Waiting Room, by Japanese designer Ikutama, is without doubt the newest member of the elite "so sweet it'll make your teeth ache" escape game club. Melodic, tinkly soundtrack? Check. Cute, colorful graphics? Check. Sentimental and slightly sad story involving lost love? Double check. Don't let the game's charming trappings deceive you, however; Waiting Room has real substance and some formidable puzzles. The extent of the efforts needed to complete the game, which includes searching the internet, might turn off some casual gamers; those who persevere, however, will surely be delighted by this quirky and clever escape game confection.
Waiting Room begins with your arrival at a train station in the middle of the Japanese countryside. As the game's slightly confusing introduction explains, things seem a little odd—a little old, to be more specific. It's as if you have stepped back 20 years! Perplexed, you enter the station's waiting room, and are confronted by a beautiful but downcast young woman. She is searching for a ring, and asks for your assistance. Seeing as you are mysteriously unable to leave the room anyways, why not give her a helping hand?
There's more to the story, of course, but in order to find out the details you'll need to make your way through some pretty tricky puzzles. Oh, those puzzles... I have some mixed feelings concerning them, actually. On the one hand, the majority are really quite good, and they do follow a certain logic. At times, though, some of the connections between clues seemed somewhat abstract; that is, I sometimes felt that the necessary links to connect document X with code Y, or whatever the case was, were not terribly obvious. This could, of course, just be a failing of my own intellect. However, if you're like me, you might find yourself engaging in more than a little bit of trial-and-error. Furthermore, one of the puzzles does (unless you randomly have the specialized knowledge required) necessitate searching the internet. Some players hate this, some aren't bothered by it in the least; in this case, I did find it to be mildly disruptive to the flow of the game. Still, despite these potential flaws, Waiting Room on the whole delivers well-crafted and entertaining puzzles (and two different endings!). Be patient, don't be afraid to try everything with everything else, and you'll make it through.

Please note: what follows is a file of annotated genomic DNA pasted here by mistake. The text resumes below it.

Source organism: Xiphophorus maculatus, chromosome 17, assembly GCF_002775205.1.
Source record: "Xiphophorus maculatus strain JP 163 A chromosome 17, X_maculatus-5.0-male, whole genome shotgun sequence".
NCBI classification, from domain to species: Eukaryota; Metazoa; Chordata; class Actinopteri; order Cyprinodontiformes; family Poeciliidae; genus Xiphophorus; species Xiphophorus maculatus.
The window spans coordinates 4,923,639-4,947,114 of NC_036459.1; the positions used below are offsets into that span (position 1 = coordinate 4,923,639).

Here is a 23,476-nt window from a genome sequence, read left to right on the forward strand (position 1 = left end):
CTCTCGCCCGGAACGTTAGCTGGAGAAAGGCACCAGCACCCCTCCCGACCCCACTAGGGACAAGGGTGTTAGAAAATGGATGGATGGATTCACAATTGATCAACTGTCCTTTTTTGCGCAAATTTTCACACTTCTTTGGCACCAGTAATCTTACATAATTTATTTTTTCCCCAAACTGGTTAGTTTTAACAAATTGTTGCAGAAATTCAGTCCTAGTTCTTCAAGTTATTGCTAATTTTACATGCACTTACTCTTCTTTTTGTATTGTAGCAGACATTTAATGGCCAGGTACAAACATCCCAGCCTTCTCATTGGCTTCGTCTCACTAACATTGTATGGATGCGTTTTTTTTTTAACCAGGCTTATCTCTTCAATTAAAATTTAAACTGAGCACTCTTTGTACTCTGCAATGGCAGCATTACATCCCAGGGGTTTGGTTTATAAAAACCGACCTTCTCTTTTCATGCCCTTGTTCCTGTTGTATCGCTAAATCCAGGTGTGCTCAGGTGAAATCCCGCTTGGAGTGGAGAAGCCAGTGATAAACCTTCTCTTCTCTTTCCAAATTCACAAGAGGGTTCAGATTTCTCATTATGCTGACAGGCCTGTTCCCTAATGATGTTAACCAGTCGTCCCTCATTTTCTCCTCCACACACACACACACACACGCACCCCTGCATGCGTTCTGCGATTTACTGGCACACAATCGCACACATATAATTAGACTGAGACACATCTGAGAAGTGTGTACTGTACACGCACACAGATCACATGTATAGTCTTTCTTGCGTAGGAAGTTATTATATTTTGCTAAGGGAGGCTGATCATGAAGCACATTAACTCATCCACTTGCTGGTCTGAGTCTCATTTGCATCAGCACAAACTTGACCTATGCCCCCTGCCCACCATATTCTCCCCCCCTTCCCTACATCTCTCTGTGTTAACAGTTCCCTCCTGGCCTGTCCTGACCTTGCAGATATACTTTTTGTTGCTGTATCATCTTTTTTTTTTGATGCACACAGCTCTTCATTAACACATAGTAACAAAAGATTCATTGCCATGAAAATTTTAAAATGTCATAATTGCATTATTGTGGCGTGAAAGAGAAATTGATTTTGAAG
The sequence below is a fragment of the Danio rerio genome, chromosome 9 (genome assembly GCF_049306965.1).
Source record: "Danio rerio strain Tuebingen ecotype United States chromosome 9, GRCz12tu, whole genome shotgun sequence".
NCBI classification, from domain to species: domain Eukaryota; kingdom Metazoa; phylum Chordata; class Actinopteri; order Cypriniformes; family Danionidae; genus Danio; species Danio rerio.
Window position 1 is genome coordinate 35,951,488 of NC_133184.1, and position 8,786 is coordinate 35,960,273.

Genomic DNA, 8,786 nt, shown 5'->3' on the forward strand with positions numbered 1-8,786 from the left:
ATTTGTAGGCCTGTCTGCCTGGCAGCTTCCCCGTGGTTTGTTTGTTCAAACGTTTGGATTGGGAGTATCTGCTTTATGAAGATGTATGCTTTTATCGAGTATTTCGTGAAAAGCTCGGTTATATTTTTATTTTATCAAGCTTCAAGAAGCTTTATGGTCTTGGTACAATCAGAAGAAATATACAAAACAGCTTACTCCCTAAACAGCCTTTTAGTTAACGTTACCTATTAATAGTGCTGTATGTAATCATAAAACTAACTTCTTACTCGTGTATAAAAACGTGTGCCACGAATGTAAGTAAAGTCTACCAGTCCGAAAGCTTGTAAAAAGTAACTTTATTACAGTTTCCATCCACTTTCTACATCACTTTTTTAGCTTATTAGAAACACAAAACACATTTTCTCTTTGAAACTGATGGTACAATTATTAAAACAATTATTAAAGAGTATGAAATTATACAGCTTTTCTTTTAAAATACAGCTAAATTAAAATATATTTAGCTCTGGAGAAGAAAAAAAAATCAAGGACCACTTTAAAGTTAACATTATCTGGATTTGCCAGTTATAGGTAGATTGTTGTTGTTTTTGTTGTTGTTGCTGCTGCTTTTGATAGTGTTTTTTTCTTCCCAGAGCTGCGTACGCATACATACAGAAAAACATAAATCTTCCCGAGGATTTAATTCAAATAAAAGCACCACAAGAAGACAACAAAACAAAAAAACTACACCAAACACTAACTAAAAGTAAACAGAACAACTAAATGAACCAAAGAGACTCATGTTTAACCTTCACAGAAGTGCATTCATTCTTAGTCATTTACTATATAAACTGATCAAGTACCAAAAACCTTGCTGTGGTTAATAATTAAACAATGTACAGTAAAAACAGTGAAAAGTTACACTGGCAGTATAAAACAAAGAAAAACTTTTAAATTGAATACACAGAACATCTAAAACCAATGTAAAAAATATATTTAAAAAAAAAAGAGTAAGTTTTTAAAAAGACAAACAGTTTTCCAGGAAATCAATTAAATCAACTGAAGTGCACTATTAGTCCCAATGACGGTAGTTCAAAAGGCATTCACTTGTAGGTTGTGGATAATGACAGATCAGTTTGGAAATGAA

Waiting Room's neat, detailed graphics are very appealing, colorful but not cartoonish. The sweet, slightly melancholy soundtrack nicely enhances the game's ambience without excessively distracting from the gameplay. While the game has a multitude of hotspots, some of which are not immediately apparent, the cursor changes when mousing over a clickable area. This, happily, eliminates most pixel-hunting. The inventory system is clean and user-friendly, and navigating around the room is simple. The game's main technical weakness is the lack of a save feature, which is a serious no-no; Ikutama does, however, get points for including a volume control feature. Not perfect, but all in all a good job.
A damsel in distress, a missing ring, a room full of secrets and a sad tale to set right: the perfect recipe for your mid-week escape game indulgence. It's not easy—but really, what fun would it be if it were? Enjoy!